Are we living in the end times? Yeah, probably—what are you going to do about it? Rage against the dying of the light and/or the Machine? Sorry, neither Dylan Thomas nor Zack de la Rocha are going to save your ass from annihilation.
Instead, binge some apocalypse-centric TV shows while waiting for the end of civilization—and there are plenty from which to choose. While the genre is currently dominated by The Walking Dead, Fear the Walking Dead, Talking Dead Careers With Chris Hardwick and the like, there are other end-of-days series out there in the streamverse that are more fun, or think-ier, or at least somewhat sanitary. (Take a moment to imagine what Rick Grimes’ facial hair smells like—organic beard oil, it ain’t.)
Here are nine apocalyptic TV series to binge while standing by for sweet oblivion.
Blood Drive (Season 1 on Syfy.com and Syfy app): What makes 2017 Syfy series Blood Drive even better than a Grindhouse Cannonball Run? It’s a cross-country death race in which the cars Run! On! Blood! Blood Drive follows ex-cop Arthur (Alan Ritchson) and trigger-happy Grace (Christina Ochoa), an odd couple forced to partner up in the race across an environmentally ravaged ‘Merica in the “distant future” of 1999 (yep), deliriously emceed by homicidal host Julian Slink (Colin Cunningham). It’s dumb, violent, sexy, meta and utterly over-the-top—no wonder it only lasted one season.
The Strain (Seasons 1-4 on Hulu): When it premiered in 2014, Guillermo del Toro and Chuck Hogan’s FX series The Strain had to face vampire fatigue in the wake of Twilight and True Blood. This was anything but a hunky-vamps show—The Strain’s bloodsuckers are creepy AF. When an international flight full of “dead” passengers and crew lands in New York City, CDC agents Goodweather (Corey Stoll) and Martinez (Mia Maestro) slowly decipher a grand conspiracy to transform Earth into Planet Vampire, and NYC is ground zero.
Continuum (Seasons 1-4 on Netflix): In the year 2077, the world is ruled by a corporate oligarchy in a constantly surveilled police state, and most everyone is cool with it—including Vancouver cop Kiera (Rachel Nichols). But when Liber8, a cleverly named group of time-traveling terrorists go back to 2012 to stop the rise of the corporatocracy, it’s up to Kiera to chase and stop them … or re-evaluate everything she thinks she knows. Continuum’s brain-bending rules of cause-and-effect are as detailed as they are occasionally confusing, but time-travel geeks should be enthralled.
Wayward Pines (Seasons 1-2 on Hulu): Like CBS’ sorta-similar Under the Dome, 2015’s Wayward Pines was meant to be a single-season Fox summer series with a conclusion—and neither network kept their word. Matt Dillon stars as a Secret Service agent who, after a car crash, winds up in Wayward Pines, a charming Idaho town with no roads or communication out. (All the phones are landlines!) Disorienting weirdness and escalating clues that Wayward Pines may be a governmental human terrarium ensue. M. Night Shyamalan nailed Season 1; don’t even bother with Season 2.
Dominion (Seasons 1-2 on Amazon and iTunes): In 2014, Syfy already had a pricey, post-apocalyptic series on the air, the cowboys-and-aliens future Western Defiance, but Dominion was something darker and weirder. Based on rogue-angel movie mess Legion and set 25 years later, Dominion’s Earth was in ruins and terrorized by archangels bent on wiping out humans, who now live isolated in high-tech bunker cities like Vega (formerly Las Vegas). “Chosen One” plot nonsense aside, Dominion established an intriguing, if over-acted, Game of Thrones-lite stratagem over 21 episodes.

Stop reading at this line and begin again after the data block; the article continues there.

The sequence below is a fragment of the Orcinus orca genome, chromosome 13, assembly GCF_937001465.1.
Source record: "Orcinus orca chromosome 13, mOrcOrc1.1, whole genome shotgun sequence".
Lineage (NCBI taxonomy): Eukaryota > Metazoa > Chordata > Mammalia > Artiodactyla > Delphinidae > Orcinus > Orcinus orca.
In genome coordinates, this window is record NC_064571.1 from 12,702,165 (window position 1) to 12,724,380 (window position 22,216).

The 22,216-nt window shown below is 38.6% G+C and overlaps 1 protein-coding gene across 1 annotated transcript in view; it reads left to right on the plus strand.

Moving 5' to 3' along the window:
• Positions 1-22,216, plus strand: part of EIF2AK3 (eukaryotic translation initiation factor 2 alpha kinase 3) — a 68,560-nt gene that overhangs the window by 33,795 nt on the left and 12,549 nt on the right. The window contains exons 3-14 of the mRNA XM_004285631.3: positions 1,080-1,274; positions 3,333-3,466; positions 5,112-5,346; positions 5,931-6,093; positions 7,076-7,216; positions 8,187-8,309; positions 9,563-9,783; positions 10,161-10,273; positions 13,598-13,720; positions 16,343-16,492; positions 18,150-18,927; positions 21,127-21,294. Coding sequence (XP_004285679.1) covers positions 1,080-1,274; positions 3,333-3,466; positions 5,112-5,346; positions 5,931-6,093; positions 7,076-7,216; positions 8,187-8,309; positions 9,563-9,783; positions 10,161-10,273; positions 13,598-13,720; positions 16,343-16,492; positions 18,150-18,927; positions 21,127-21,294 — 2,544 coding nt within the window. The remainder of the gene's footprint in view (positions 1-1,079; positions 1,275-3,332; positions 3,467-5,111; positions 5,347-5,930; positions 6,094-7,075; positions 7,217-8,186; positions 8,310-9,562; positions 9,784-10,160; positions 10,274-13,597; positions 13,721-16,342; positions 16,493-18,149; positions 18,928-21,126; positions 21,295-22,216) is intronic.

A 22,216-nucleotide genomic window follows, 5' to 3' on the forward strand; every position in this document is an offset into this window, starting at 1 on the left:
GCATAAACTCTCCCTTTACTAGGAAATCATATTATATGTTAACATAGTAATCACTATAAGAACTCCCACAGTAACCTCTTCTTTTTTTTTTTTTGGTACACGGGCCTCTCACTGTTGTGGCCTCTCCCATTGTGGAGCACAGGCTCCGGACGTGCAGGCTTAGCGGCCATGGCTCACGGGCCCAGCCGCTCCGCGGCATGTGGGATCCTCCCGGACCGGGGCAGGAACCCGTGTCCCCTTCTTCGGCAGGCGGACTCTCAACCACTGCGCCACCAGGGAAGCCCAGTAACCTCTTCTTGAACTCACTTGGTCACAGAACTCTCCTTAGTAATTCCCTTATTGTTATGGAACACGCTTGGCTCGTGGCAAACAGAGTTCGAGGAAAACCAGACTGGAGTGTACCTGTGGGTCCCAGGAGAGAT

Z Nation (Seasons 1-4 on Netflix): Syfy’s answer to The Walking Dead is meant to be a cheap, played-for-laughs misdirection—it was the audience who fucked up in taking it seriously when it debuted in 2014. (C’mon, It’s produced by the Sharknado people.) Three years after a zombie virus has ravaged the country, a ragtag band of survivors transport an ex-military test patient from New York to California for the possible formulation of an anti-zombie vaccine … and it just gets more ridiculous from there. Z Nation: the fun, road-trippin’ side of the zombie apocalypse.
Dark Angel (Seasons 1-2 on Amazon): The series that brought us future Honey star Jessica Alba, 2000’s Dark Angel. Fox laid out truckloads of cash for James Cameron’s futuristic dystopia—set in 2009!—and it shows in every frame of the spectacular two-hour pilot episode. An electromagnetic pulse bomb has turned ’Merica into a computer-less mess, and genetically engineered warrior Max (Alba) is on the lam from the military, undercover as a bike messenger and, of course, master thief. After a killer start, Dark Angel lost the plot (and the budget), but oh, what could have been.
Woops! (Season 1 on YouTube): On the other end of the Fox money scale, there’s 1992’s Woops!, the conceptual ancestor of the network’s more recent—and far better—Last Man on Earth. After a nuclear warhead is accidentally launched during a military parade (paying attention, Mr. President?), the world is blow’d up, and only six survivors (including eventual Sex and the City and Californication star Evan Handler) are left to rebuild humanity—too bad they’re all morons. The “post-apocalyptic Gilligan’s Island” actually aired 10 episodes, because what else was on in ‘92?
Life After People (Seasons 1-2 on History.com and History app): So, we’re gone—what happens to the planet and all the stuff we leave behind? Scientists, engineers and other experts postulate all manner of crazy shit in Life After People, a History Channel series that imagines a de-populated Earth. Rats take over Las Vegas! Structures fall apart! War arsenals self-destruct! Supermarket inventories rot! Cities flood! Animals and vegetation run wild! Worst of all, solar-powered radio stations broadcast “Hotel California” eternally! Life After People is quite soothing, actually—bring on The End.